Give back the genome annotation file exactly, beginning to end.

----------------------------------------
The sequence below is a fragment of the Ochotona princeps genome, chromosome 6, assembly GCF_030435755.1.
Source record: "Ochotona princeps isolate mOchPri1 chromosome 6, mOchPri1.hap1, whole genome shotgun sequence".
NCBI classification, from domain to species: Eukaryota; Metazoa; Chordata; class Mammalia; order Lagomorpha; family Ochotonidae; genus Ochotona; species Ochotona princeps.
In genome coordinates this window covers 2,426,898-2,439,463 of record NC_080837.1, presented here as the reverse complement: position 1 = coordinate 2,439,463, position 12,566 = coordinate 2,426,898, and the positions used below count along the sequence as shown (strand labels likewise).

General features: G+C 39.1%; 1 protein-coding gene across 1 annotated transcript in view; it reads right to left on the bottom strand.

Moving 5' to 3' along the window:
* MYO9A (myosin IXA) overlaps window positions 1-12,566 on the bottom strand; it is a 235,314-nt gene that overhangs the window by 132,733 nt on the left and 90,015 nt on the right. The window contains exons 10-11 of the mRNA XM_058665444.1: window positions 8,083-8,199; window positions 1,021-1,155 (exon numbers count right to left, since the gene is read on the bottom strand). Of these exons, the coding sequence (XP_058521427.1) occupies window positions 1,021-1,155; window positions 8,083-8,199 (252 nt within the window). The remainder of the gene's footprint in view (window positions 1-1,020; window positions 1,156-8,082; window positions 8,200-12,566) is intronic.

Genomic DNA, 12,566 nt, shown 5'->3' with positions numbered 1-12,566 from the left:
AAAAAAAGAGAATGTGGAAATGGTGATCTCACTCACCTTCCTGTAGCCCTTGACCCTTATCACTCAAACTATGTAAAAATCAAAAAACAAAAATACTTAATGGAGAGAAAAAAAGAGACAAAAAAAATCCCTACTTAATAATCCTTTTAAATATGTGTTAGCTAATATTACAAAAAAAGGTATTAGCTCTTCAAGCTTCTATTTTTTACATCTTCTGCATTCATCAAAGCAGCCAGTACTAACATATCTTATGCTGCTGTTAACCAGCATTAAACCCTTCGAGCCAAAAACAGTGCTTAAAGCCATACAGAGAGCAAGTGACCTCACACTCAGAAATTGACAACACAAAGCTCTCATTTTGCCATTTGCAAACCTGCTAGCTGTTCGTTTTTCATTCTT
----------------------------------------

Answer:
The sequence below is a fragment of the Ochotona princeps genome, chromosome 6, assembly GCF_030435755.1.
Source record: "Ochotona princeps isolate mOchPri1 chromosome 6, mOchPri1.hap1, whole genome shotgun sequence".
NCBI classification, from domain to species: Eukaryota; Metazoa; Chordata; class Mammalia; order Lagomorpha; family Ochotonidae; genus Ochotona; species Ochotona princeps.
In genome coordinates this window covers 2,426,898-2,439,463 of record NC_080837.1, presented here as the reverse complement: position 1 = coordinate 2,439,463, position 12,566 = coordinate 2,426,898, and the positions used below count along the sequence as shown (strand labels likewise).

General features: G+C 39.1%; 1 protein-coding gene across 1 annotated transcript in view; it reads right to left on the bottom strand.

Moving 5' to 3' along the window:
* MYO9A (myosin IXA) overlaps window positions 1-12,566 on the bottom strand; it is a 235,314-nt gene that overhangs the window by 132,733 nt on the left and 90,015 nt on the right. The window contains exons 10-11 of the mRNA XM_058665444.1: window positions 8,083-8,199; window positions 1,021-1,155 (exon numbers count right to left, since the gene is read on the bottom strand). Of these exons, the coding sequence (XP_058521427.1) occupies window positions 1,021-1,155; window positions 8,083-8,199 (252 nt within the window). The remainder of the gene's footprint in view (window positions 1-1,020; window positions 1,156-8,082; window positions 8,200-12,566) is intronic.

Genomic DNA, 12,566 nt, shown 5'->3' with positions numbered 1-12,566 from the left:
AAAAAAAGAGAATGTGGAAATGGTGATCTCACTCACCTTCCTGTAGCCCTTGACCCTTATCACTCAAACTATGTAAAAATCAAAAAACAAAAATACTTAATGGAGAGAAAAAAAGAGACAAAAAAAATCCCTACTTAATAATCCTTTTAAATATGTGTTAGCTAATATTACAAAAAAAGGTATTAGCTCTTCAAGCTTCTATTTTTTACATCTTCTGCATTCATCAAAGCAGCCAGTACTAACATATCTTATGCTGCTGTTAACCAGCATTAAACCCTTCGAGCCAAAAACAGTGCTTAAAGCCATACAGAGAGCAAGTGACCTCACACTCAGAAATTGACAACACAAAGCTCTCATTTTGCCATTTGCAAACCTGCTAGCTGTTCGTTTTTCATTCTT